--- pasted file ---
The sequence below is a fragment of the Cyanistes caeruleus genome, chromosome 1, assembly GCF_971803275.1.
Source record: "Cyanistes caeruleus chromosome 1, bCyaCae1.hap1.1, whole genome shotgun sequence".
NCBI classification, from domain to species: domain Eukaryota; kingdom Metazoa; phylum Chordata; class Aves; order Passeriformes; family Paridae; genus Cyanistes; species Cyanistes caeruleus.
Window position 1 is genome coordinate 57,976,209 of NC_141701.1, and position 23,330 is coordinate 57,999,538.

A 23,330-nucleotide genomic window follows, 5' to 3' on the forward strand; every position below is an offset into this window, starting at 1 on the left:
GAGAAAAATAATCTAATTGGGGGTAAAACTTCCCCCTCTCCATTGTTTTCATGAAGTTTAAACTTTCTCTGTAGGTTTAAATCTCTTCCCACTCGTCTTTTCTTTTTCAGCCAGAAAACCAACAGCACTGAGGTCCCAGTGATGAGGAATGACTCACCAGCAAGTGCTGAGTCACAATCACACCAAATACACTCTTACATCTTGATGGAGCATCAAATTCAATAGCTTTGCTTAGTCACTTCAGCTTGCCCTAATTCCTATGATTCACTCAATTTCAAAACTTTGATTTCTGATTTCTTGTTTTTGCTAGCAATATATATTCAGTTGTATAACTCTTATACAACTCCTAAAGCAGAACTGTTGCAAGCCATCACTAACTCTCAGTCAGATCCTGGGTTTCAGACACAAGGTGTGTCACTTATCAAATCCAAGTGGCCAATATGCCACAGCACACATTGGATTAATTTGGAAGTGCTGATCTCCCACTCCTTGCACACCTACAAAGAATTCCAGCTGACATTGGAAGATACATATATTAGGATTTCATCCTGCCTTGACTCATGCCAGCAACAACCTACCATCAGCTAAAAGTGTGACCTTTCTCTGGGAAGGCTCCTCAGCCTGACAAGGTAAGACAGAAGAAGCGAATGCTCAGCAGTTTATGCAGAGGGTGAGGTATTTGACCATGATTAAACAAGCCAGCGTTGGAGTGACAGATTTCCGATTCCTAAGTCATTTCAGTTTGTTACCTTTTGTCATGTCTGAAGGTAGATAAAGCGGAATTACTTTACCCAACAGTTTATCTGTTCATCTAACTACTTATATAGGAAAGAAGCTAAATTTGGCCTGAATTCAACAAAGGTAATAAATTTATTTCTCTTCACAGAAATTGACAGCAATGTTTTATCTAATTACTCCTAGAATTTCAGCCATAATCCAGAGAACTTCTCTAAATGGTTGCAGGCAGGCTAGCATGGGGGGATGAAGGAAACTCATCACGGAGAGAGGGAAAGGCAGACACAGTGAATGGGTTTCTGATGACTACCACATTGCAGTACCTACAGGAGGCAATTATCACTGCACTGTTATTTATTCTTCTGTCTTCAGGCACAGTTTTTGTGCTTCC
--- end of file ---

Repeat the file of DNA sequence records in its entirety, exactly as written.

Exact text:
The sequence below is a fragment of the Cyanistes caeruleus genome, chromosome 1, assembly GCF_971803275.1.
Source record: "Cyanistes caeruleus chromosome 1, bCyaCae1.hap1.1, whole genome shotgun sequence".
NCBI classification, from domain to species: domain Eukaryota; kingdom Metazoa; phylum Chordata; class Aves; order Passeriformes; family Paridae; genus Cyanistes; species Cyanistes caeruleus.
Window position 1 is genome coordinate 57,976,209 of NC_141701.1, and position 23,330 is coordinate 57,999,538.

A 23,330-nucleotide genomic window follows, 5' to 3' on the forward strand; every position below is an offset into this window, starting at 1 on the left:
GAGAAAAATAATCTAATTGGGGGTAAAACTTCCCCCTCTCCATTGTTTTCATGAAGTTTAAACTTTCTCTGTAGGTTTAAATCTCTTCCCACTCGTCTTTTCTTTTTCAGCCAGAAAACCAACAGCACTGAGGTCCCAGTGATGAGGAATGACTCACCAGCAAGTGCTGAGTCACAATCACACCAAATACACTCTTACATCTTGATGGAGCATCAAATTCAATAGCTTTGCTTAGTCACTTCAGCTTGCCCTAATTCCTATGATTCACTCAATTTCAAAACTTTGATTTCTGATTTCTTGTTTTTGCTAGCAATATATATTCAGTTGTATAACTCTTATACAACTCCTAAAGCAGAACTGTTGCAAGCCATCACTAACTCTCAGTCAGATCCTGGGTTTCAGACACAAGGTGTGTCACTTATCAAATCCAAGTGGCCAATATGCCACAGCACACATTGGATTAATTTGGAAGTGCTGATCTCCCACTCCTTGCACACCTACAAAGAATTCCAGCTGACATTGGAAGATACATATATTAGGATTTCATCCTGCCTTGACTCATGCCAGCAACAACCTACCATCAGCTAAAAGTGTGACCTTTCTCTGGGAAGGCTCCTCAGCCTGACAAGGTAAGACAGAAGAAGCGAATGCTCAGCAGTTTATGCAGAGGGTGAGGTATTTGACCATGATTAAACAAGCCAGCGTTGGAGTGACAGATTTCCGATTCCTAAGTCATTTCAGTTTGTTACCTTTTGTCATGTCTGAAGGTAGATAAAGCGGAATTACTTTACCCAACAGTTTATCTGTTCATCTAACTACTTATATAGGAAAGAAGCTAAATTTGGCCTGAATTCAACAAAGGTAATAAATTTATTTCTCTTCACAGAAATTGACAGCAATGTTTTATCTAATTACTCCTAGAATTTCAGCCATAATCCAGAGAACTTCTCTAAATGGTTGCAGGCAGGCTAGCATGGGGGGATGAAGGAAACTCATCACGGAGAGAGGGAAAGGCAGACACAGTGAATGGGTTTCTGATGACTACCACATTGCAGTACCTACAGGAGGCAATTATCACTGCACTGTTATTTATTCTTCTGTCTTCAGGCACAGTTTTTGTGCTTCC